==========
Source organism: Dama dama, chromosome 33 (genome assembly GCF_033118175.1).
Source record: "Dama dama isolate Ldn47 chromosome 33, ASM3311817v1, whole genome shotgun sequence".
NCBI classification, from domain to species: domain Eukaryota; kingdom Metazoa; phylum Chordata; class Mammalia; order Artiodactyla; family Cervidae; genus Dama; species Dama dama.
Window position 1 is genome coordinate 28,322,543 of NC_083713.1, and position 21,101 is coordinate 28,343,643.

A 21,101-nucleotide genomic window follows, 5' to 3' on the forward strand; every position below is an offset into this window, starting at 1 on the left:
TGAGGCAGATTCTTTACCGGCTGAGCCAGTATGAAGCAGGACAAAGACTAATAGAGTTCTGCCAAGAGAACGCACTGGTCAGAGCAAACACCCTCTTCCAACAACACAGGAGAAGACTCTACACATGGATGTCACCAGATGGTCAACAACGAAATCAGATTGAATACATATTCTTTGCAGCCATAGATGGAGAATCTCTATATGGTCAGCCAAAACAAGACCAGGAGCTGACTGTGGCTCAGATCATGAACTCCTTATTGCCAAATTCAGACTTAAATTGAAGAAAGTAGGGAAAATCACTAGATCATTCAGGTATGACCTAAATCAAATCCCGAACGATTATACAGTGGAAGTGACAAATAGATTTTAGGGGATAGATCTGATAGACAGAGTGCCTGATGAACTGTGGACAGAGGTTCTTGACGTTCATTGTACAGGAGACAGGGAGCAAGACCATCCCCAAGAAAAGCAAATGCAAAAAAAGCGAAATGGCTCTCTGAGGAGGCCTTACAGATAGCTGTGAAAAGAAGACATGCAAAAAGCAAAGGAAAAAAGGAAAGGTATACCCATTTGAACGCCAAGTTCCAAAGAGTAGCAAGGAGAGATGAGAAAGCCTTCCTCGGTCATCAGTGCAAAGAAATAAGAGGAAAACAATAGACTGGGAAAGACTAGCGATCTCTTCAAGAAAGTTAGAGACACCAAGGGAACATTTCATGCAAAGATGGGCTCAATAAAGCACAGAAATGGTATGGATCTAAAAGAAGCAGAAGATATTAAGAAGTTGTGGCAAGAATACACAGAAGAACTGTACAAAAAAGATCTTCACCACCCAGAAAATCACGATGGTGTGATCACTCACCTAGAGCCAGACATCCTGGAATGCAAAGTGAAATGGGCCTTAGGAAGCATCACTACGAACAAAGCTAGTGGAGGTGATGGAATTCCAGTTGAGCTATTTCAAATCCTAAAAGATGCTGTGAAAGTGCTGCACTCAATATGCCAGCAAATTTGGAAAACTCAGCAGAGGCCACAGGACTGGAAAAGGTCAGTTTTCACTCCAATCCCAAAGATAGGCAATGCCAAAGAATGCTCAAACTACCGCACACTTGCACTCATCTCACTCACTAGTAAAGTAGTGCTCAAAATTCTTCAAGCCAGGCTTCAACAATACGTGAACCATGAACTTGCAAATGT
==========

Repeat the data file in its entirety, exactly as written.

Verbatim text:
Source organism: Dama dama, chromosome 33 (genome assembly GCF_033118175.1).
Source record: "Dama dama isolate Ldn47 chromosome 33, ASM3311817v1, whole genome shotgun sequence".
NCBI classification, from domain to species: domain Eukaryota; kingdom Metazoa; phylum Chordata; class Mammalia; order Artiodactyla; family Cervidae; genus Dama; species Dama dama.
Window position 1 is genome coordinate 28,322,543 of NC_083713.1, and position 21,101 is coordinate 28,343,643.

A 21,101-nucleotide genomic window follows, 5' to 3' on the forward strand; every position below is an offset into this window, starting at 1 on the left:
TGAGGCAGATTCTTTACCGGCTGAGCCAGTATGAAGCAGGACAAAGACTAATAGAGTTCTGCCAAGAGAACGCACTGGTCAGAGCAAACACCCTCTTCCAACAACACAGGAGAAGACTCTACACATGGATGTCACCAGATGGTCAACAACGAAATCAGATTGAATACATATTCTTTGCAGCCATAGATGGAGAATCTCTATATGGTCAGCCAAAACAAGACCAGGAGCTGACTGTGGCTCAGATCATGAACTCCTTATTGCCAAATTCAGACTTAAATTGAAGAAAGTAGGGAAAATCACTAGATCATTCAGGTATGACCTAAATCAAATCCCGAACGATTATACAGTGGAAGTGACAAATAGATTTTAGGGGATAGATCTGATAGACAGAGTGCCTGATGAACTGTGGACAGAGGTTCTTGACGTTCATTGTACAGGAGACAGGGAGCAAGACCATCCCCAAGAAAAGCAAATGCAAAAAAAGCGAAATGGCTCTCTGAGGAGGCCTTACAGATAGCTGTGAAAAGAAGACATGCAAAAAGCAAAGGAAAAAAGGAAAGGTATACCCATTTGAACGCCAAGTTCCAAAGAGTAGCAAGGAGAGATGAGAAAGCCTTCCTCGGTCATCAGTGCAAAGAAATAAGAGGAAAACAATAGACTGGGAAAGACTAGCGATCTCTTCAAGAAAGTTAGAGACACCAAGGGAACATTTCATGCAAAGATGGGCTCAATAAAGCACAGAAATGGTATGGATCTAAAAGAAGCAGAAGATATTAAGAAGTTGTGGCAAGAATACACAGAAGAACTGTACAAAAAAGATCTTCACCACCCAGAAAATCACGATGGTGTGATCACTCACCTAGAGCCAGACATCCTGGAATGCAAAGTGAAATGGGCCTTAGGAAGCATCACTACGAACAAAGCTAGTGGAGGTGATGGAATTCCAGTTGAGCTATTTCAAATCCTAAAAGATGCTGTGAAAGTGCTGCACTCAATATGCCAGCAAATTTGGAAAACTCAGCAGAGGCCACAGGACTGGAAAAGGTCAGTTTTCACTCCAATCCCAAAGATAGGCAATGCCAAAGAATGCTCAAACTACCGCACACTTGCACTCATCTCACTCACTAGTAAAGTAGTGCTCAAAATTCTTCAAGCCAGGCTTCAACAATACGTGAACCATGAACTTGCAAATGT